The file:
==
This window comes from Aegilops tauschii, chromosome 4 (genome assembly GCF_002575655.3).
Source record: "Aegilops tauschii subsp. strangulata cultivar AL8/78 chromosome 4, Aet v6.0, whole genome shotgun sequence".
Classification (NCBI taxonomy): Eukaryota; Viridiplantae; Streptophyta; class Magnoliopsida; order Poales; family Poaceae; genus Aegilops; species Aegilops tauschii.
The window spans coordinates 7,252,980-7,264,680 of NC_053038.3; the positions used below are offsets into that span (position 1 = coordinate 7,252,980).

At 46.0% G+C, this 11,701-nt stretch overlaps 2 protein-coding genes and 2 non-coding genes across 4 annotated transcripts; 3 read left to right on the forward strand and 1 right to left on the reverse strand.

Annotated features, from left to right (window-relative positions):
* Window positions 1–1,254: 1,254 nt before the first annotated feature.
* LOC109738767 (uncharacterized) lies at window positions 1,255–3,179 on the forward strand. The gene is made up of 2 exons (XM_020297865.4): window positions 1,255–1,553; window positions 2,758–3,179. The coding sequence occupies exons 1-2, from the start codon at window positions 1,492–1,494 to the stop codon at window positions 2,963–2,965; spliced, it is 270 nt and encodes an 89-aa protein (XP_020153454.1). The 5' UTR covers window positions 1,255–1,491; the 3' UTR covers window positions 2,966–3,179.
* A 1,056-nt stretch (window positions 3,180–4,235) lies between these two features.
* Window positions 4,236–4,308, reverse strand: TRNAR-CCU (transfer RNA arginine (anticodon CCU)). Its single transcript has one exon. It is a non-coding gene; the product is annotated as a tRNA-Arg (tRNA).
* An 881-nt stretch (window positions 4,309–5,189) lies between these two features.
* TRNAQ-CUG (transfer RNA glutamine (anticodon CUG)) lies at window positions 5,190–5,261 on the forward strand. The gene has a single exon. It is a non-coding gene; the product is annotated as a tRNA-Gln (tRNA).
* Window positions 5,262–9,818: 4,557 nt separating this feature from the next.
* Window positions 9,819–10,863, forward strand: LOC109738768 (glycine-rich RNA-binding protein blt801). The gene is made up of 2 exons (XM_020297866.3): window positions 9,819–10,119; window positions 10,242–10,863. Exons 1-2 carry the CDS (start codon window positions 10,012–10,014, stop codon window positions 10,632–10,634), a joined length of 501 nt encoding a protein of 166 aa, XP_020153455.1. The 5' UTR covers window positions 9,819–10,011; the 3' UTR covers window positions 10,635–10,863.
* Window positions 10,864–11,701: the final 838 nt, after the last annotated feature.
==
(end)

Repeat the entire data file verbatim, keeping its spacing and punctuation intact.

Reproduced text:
This window comes from Aegilops tauschii, chromosome 4 (genome assembly GCF_002575655.3).
Source record: "Aegilops tauschii subsp. strangulata cultivar AL8/78 chromosome 4, Aet v6.0, whole genome shotgun sequence".
Classification (NCBI taxonomy): Eukaryota; Viridiplantae; Streptophyta; class Magnoliopsida; order Poales; family Poaceae; genus Aegilops; species Aegilops tauschii.
The window spans coordinates 7,252,980-7,264,680 of NC_053038.3; the positions used below are offsets into that span (position 1 = coordinate 7,252,980).

At 46.0% G+C, this 11,701-nt stretch overlaps 2 protein-coding genes and 2 non-coding genes across 4 annotated transcripts; 3 read left to right on the forward strand and 1 right to left on the reverse strand.

Annotated features, from left to right (window-relative positions):
* Window positions 1–1,254: 1,254 nt before the first annotated feature.
* LOC109738767 (uncharacterized) lies at window positions 1,255–3,179 on the forward strand. The gene is made up of 2 exons (XM_020297865.4): window positions 1,255–1,553; window positions 2,758–3,179. The coding sequence occupies exons 1-2, from the start codon at window positions 1,492–1,494 to the stop codon at window positions 2,963–2,965; spliced, it is 270 nt and encodes an 89-aa protein (XP_020153454.1). The 5' UTR covers window positions 1,255–1,491; the 3' UTR covers window positions 2,966–3,179.
* A 1,056-nt stretch (window positions 3,180–4,235) lies between these two features.
* Window positions 4,236–4,308, reverse strand: TRNAR-CCU (transfer RNA arginine (anticodon CCU)). Its single transcript has one exon. It is a non-coding gene; the product is annotated as a tRNA-Arg (tRNA).
* An 881-nt stretch (window positions 4,309–5,189) lies between these two features.
* TRNAQ-CUG (transfer RNA glutamine (anticodon CUG)) lies at window positions 5,190–5,261 on the forward strand. The gene has a single exon. It is a non-coding gene; the product is annotated as a tRNA-Gln (tRNA).
* Window positions 5,262–9,818: 4,557 nt separating this feature from the next.
* Window positions 9,819–10,863, forward strand: LOC109738768 (glycine-rich RNA-binding protein blt801). The gene is made up of 2 exons (XM_020297866.3): window positions 9,819–10,119; window positions 10,242–10,863. Exons 1-2 carry the CDS (start codon window positions 10,012–10,014, stop codon window positions 10,632–10,634), a joined length of 501 nt encoding a protein of 166 aa, XP_020153455.1. The 5' UTR covers window positions 9,819–10,011; the 3' UTR covers window positions 10,635–10,863.
* Window positions 10,864–11,701: the final 838 nt, after the last annotated feature.